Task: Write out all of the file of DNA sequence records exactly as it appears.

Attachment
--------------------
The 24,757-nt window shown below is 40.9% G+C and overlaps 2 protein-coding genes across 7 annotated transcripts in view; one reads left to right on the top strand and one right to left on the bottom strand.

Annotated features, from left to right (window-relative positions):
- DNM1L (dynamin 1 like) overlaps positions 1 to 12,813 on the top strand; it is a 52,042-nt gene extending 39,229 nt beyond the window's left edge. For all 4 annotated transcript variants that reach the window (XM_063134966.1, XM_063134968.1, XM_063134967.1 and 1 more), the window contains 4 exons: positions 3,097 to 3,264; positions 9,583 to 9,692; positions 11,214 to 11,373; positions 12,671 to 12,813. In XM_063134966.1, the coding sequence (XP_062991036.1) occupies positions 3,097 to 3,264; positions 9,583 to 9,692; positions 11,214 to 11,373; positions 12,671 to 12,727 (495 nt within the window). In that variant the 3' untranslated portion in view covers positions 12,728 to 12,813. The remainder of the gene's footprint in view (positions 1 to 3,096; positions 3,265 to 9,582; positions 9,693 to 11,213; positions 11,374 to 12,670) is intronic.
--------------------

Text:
The 24,757-nt window shown below is 40.9% G+C and overlaps 2 protein-coding genes across 7 annotated transcripts in view; one reads left to right on the top strand and one right to left on the bottom strand.

Annotated features, from left to right (window-relative positions):
- DNM1L (dynamin 1 like) overlaps positions 1 to 12,813 on the top strand; it is a 52,042-nt gene extending 39,229 nt beyond the window's left edge. For all 4 annotated transcript variants that reach the window (XM_063134966.1, XM_063134968.1, XM_063134967.1 and 1 more), the window contains 4 exons: positions 3,097 to 3,264; positions 9,583 to 9,692; positions 11,214 to 11,373; positions 12,671 to 12,813. In XM_063134966.1, the coding sequence (XP_062991036.1) occupies positions 3,097 to 3,264; positions 9,583 to 9,692; positions 11,214 to 11,373; positions 12,671 to 12,727 (495 nt within the window). In that variant the 3' untranslated portion in view covers positions 12,728 to 12,813. The remainder of the gene's footprint in view (positions 1 to 3,096; positions 3,265 to 9,582; positions 9,693 to 11,213; positions 11,374 to 12,670) is intronic.